Our electricity bill came last week. It's something that many of us fear now because, in Australia, and possibly in many other parts of the world, electricity prices are skyrocketing. It was good news for us though, we're in credit and have been since our solar panels were installed 18 months ago. But I know how tough it can be when you're faced with a bill that you know you'll struggle to pay. I thought it would be worthwhile to consolidate our ideas on reducing electricity consumption. One thing is for sure, the rate we pay for the electricity we use is not going down any time soon. Let's be proactive and work to reduce the amount of energy we use in our homes. This is really small steps stuff - there are no big savers, unless you install solar panels or go off the grid. You will save electricity by doing a lot of small saving steps. I'm not going to recommend a whole list of things that might work. What I'm suggesting is what we do here and what I know works.
The power bill we received last week showed a very interesting statistic. See below, our average daily usage in this billing period is 6.1 kWh (kilowatt hours). That is less than half the average for a two person household and 4 kWh less than a one person household. That is nothing to do with solar panels - it is simply us not using the amount of electricity that most people use.
Let me qualify this a bit so you get a full and clear picture. We get the government pension rebate of $50 per bill. We have solar hot water and solar panels. We've had solar hot water for about 30 years but it was only when we had our panels installed 18 months ago that we ever had a credit on our bill. We have the smallest solar panel unit you can buy. It's 1.6 kVa (Kilo Volt Amperes). We saved up to have that unit installed, we got a rebate from the government that helped with the purchase and got in on the deal to sell our excess electricity to the grid at 44 cents, we buy it at 19 cents. With that smallest unit and the small steps we take every day, we have not paid for electricity for 18 months, even though the rates have risen so much.
But let me say again, all that has nothing to do with the amount of electricity we use. We use less than most people, not because of the solar panels, but because of the four steps we take.
I'm not going to say you'll be in the same position we're in. We don't have to monitor any one else's usage, our kids have left home and it's just us two. I know how difficult it is with others in the home, especially when they're teenagers. Just a little tip if you do have teens or young adults still living at home. Our sons only became more frugal with the electricity usage and more mindful of turning things off, when we made them pay the electricity bill. It wasn't much back then, and they were working, but that sharpened them up quick smart. We tried to reason with them about energy conservation until the cows came home but nothing worked like paying the bill themselves. We do have a lot of visitors now, we have four extra people staying with us at the moment. We often have our kids and their families, or my sister here. So these figures are not really just for Hanno and I. It's us, plus.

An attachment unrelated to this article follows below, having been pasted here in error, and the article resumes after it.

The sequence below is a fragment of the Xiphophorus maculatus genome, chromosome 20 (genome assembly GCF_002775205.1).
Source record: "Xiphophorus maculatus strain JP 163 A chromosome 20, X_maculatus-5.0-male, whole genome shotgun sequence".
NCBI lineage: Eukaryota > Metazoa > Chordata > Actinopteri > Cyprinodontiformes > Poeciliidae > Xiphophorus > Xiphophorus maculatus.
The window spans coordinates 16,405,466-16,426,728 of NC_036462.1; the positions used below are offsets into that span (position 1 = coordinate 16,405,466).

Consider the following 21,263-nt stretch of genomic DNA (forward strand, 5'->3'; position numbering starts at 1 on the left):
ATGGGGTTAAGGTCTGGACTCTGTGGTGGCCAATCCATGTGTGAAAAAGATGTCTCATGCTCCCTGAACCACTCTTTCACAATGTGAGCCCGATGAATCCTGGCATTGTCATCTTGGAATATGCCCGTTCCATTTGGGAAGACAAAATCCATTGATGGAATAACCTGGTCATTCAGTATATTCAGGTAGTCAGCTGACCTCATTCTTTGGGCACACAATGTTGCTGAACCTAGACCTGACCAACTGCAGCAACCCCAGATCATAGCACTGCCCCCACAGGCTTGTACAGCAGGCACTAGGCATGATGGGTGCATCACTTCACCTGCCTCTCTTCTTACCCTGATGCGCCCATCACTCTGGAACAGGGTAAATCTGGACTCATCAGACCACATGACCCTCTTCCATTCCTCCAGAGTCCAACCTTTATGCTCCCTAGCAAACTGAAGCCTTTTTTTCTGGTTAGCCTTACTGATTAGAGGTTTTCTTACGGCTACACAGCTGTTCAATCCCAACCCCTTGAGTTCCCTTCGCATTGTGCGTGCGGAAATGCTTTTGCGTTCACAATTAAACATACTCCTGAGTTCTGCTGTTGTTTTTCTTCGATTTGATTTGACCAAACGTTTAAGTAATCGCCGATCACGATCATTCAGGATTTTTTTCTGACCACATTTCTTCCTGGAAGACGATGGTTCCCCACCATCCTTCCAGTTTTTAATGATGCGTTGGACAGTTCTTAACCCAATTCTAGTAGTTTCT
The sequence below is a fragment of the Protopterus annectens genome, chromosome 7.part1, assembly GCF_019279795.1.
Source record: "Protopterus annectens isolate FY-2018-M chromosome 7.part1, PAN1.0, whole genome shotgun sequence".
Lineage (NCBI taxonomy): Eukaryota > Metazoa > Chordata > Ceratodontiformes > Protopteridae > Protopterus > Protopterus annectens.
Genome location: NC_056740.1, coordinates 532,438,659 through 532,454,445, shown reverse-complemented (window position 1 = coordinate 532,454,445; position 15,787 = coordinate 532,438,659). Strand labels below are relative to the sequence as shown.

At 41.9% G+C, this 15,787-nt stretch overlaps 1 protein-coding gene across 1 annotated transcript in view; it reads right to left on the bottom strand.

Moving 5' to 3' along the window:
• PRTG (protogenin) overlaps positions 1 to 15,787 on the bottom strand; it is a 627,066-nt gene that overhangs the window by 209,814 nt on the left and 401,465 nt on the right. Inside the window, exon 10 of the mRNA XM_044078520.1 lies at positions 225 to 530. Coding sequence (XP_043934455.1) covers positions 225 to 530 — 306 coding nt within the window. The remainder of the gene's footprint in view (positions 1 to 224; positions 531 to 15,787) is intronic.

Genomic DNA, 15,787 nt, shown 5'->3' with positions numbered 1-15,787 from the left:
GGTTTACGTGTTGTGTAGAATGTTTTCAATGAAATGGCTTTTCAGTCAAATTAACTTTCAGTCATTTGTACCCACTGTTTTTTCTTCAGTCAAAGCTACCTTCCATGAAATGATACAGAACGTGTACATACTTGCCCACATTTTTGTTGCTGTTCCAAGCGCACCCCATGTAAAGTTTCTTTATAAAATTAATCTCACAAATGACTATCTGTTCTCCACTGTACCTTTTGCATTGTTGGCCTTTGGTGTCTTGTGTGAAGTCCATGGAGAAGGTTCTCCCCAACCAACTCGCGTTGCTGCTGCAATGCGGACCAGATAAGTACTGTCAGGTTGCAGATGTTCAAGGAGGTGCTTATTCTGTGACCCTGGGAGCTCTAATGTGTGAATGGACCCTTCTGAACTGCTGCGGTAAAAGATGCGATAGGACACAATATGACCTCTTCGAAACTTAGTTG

This is important: Find out about your peak and off-peak times for electricity usage. You need to understand this because it could be your biggest saver. Either go to your electricity supplier's website or phone them. Most of the time you use electricity will be during peak times. You need to know when peak time starts and stops, when off-peak starts and stops, and how much you pay for your electricity during those two times. Off-peak will be cheaper but it will also be at night when most people aren't using electricity - that is why it's cheaper.
So what do we do? There are our four main things.
Use electricity when it's cheaper to buy
If you use appliances with high energy needs - washing machine, dishwasher, dryer, vacuum etc, do that work at night during your off-peak time, or if you have solar panels, when it's dark. Often it's just a matter of turning on the machine, letting it do its thing, and finishing off in the morning. It takes a bit of reorganisation, but it's worth it. Using high energy appliances during your off-peak time works if you're using grid electricity because you'll pay less for the electricity you use then. If you've got solar panels and you sell your excess to the grid use your high energy consumption appliances when it's dark and your panels aren't generating any power. When we have to buy energy, we pay 19 cents for it, we sell it for 44 cents. It's better for us to sell the power we generate during the day for 44 cents and to use it at night when we pay 19 cents for it. If you sell your excess to the grid and have a similar deal, that will work for you too.
We are not wealthy people but slowly over the years, we replaced every ordinary light bulb with energy-saving compact fluros. We buy them when we see them on sale and have a small stash for replacements.
Energy efficient appliances
We do our research when we have to replace appliances and white goods and we always buy the energy efficient model of whatever we need. Even if it's more expensive, it's worth it. You'll probably pay for the difference in price in two or three energy bills.
Turn off at the wall
Turn off lights and appliances when you're not using them. Having appliances on stand by, even when they're turned off, still uses electricity. Turn off at the wall.
And that's it. Four tried and tested steps that work for us. What are you doing to save on your power bills?